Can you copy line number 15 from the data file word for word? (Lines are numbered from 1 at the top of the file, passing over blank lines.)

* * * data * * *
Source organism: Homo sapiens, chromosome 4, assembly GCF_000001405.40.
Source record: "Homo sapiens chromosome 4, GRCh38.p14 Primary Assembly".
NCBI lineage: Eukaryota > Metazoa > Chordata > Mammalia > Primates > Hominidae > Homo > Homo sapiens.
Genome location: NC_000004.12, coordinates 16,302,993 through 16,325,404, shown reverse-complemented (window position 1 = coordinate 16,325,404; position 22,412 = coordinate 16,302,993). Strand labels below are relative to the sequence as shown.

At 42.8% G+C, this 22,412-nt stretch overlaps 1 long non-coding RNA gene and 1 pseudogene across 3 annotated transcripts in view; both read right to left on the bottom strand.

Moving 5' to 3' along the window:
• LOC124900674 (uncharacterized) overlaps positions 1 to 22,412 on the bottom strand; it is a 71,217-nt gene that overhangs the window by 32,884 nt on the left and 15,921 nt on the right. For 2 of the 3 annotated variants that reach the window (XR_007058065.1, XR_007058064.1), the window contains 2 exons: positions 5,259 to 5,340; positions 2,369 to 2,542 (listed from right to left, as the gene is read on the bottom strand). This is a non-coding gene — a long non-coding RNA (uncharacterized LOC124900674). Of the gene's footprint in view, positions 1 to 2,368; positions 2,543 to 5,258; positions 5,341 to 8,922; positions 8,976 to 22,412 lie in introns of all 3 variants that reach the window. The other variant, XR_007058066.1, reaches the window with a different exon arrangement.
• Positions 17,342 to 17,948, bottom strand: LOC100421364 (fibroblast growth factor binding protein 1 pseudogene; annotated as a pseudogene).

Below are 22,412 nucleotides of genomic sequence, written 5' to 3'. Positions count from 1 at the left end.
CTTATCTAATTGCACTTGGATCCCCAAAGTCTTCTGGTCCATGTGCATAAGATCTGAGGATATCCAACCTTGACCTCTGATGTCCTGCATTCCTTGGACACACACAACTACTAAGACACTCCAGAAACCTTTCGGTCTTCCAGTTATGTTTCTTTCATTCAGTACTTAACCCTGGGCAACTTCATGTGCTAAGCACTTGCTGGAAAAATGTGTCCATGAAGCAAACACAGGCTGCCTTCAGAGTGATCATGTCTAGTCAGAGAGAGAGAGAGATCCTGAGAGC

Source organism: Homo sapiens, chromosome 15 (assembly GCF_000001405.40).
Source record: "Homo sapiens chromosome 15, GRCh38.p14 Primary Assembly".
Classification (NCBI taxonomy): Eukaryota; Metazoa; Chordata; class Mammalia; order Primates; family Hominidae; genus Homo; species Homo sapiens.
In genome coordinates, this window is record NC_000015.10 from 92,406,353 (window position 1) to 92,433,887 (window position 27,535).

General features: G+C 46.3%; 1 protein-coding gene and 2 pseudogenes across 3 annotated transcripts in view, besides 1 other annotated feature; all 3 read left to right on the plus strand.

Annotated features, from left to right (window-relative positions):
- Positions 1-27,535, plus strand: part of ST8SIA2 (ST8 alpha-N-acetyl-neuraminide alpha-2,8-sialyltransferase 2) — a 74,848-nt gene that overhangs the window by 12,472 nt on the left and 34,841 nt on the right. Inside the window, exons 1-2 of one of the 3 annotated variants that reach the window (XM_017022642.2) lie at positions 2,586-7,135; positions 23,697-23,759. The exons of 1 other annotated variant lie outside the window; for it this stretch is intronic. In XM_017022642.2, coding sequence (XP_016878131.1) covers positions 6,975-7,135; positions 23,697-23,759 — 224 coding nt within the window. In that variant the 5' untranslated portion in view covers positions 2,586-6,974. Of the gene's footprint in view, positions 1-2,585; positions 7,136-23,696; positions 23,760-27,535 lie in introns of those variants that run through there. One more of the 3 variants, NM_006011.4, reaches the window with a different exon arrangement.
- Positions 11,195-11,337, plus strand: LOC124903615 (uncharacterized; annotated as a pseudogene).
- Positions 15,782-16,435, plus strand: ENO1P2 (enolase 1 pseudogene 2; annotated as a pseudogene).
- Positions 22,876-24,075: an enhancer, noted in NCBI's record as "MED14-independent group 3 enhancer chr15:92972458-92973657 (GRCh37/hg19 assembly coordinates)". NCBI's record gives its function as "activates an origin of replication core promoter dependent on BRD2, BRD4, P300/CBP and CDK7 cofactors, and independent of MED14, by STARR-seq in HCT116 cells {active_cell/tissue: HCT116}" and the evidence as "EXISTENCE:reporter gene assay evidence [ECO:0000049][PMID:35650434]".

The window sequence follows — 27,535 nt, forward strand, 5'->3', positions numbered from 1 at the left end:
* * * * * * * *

General features: G+C 46.3%; 1 protein-coding gene and 2 pseudogenes across 3 annotated transcripts in view, besides 1 other annotated feature; all 3 read left to right on the plus strand.